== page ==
In a conversation with mitú, Serrano talked a bit about his latest project, a collaboration with Mike Schur, creator of “Brooklyn Nine-Nine” and “Parks and Recreation.”

What is it like to be a superstar?

[Laughs] I don’t know that that is the case. I stopped teaching about two years ago, which is not that long ago. But, yeah, it feels weird and fake.

What made you stop teaching?

I was in a position to be able to write and pay all the bills that we needed to pay. Before then it was a joined thing. I had to combine the teacher money and the writing money to get to where we needed to be.

What does your wife think about your latest project?

She was excited about it. Larami and I actually came up with the idea for the show together. She was excited because that was the first time her and I officially worked on something. Before then, I would ask her about writing and it was like, “How can I fix this? How do I fix that?” So with this thing, with the TV show, we were sitting down together and coming up with ideas and writing this thing as a partnership. So she was really excited about it, and I was too because she’s a lot smarter than I am. And I knew it was going to be good if she was putting her energy into it.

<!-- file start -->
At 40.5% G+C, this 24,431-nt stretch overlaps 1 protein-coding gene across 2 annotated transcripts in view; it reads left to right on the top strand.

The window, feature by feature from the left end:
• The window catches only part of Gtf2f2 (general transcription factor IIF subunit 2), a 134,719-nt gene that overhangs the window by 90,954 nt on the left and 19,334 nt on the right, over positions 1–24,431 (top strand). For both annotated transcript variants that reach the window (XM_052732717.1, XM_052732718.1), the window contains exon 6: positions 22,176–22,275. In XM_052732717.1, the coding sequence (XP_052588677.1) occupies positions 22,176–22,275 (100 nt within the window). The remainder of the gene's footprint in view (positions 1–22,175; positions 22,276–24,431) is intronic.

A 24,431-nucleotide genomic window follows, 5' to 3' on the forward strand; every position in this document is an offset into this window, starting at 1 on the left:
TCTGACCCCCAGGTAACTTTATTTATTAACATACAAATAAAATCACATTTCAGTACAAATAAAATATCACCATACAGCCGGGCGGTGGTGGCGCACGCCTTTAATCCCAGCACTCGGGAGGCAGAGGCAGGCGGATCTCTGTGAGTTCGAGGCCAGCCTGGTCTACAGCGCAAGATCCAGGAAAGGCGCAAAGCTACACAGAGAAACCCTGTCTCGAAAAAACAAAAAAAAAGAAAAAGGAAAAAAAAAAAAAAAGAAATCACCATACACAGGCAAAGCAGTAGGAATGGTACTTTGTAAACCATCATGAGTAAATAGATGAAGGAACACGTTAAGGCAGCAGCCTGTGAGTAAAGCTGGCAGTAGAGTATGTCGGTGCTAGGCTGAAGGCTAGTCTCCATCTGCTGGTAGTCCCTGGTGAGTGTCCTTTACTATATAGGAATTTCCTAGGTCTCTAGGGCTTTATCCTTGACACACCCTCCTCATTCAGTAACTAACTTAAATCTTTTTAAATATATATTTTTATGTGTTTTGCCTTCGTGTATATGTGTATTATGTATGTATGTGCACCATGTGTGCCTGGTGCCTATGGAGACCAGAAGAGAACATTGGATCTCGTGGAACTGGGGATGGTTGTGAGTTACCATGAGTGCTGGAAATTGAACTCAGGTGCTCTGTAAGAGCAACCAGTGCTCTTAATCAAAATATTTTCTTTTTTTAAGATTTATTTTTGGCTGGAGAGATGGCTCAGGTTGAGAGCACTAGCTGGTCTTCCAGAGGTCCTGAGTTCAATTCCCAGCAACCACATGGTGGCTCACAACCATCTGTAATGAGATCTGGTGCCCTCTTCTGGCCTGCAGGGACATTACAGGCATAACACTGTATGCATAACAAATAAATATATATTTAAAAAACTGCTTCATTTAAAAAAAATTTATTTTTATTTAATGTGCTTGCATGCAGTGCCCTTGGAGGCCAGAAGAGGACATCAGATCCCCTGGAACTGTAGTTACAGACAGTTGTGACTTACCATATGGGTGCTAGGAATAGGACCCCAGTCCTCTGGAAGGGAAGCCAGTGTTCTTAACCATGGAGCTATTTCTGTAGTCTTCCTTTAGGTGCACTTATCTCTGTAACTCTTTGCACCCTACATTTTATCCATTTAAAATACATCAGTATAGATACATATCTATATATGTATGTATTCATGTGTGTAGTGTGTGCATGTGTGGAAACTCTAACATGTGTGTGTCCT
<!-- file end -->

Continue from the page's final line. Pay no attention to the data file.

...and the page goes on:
So she’ll be credited on the show.

Yeah, hopefully, it’ll be one of those situations like, “Created by Larami Serrano and Shea Serrano, and written by Shea Serrano.”

Can you tell us what the show will be about?

I’m not sure what I’m allowed to say about it just yet because it’s still developing. But it will star Mexicans, which will be cool.

What I’m most excited about is that its not like, “Hey, let’s sit around and talk about what it’s like being Mexican.” It’s not that. It’s more of a situation where they happen to be Mexican, but that’s just the wallpaper for the situation, but that’s not the big piece. [The show] will be based on when I lived in San Antonio before I met Larami.

What do your parents think about your new TV career?

I was keeping my mom and dad along with each step because it’s a long process to get to where we are. So by the time they announced it, they already knew that it was probably going to happen. So they were doing the parent thing like “We’re proud of you… whatever, it doesn’t matter.” My mom was like, “Am I on the show? What’s my character like??”

Serrano’s latest book, “Basketball (And Other Things)” debuted at number two on the New York Times best-sellers list (in the Advice, How-To and Miscellaneous section).

READ: Here’s What George Lopez Did After Getting Booed By The Audience At A Recent Event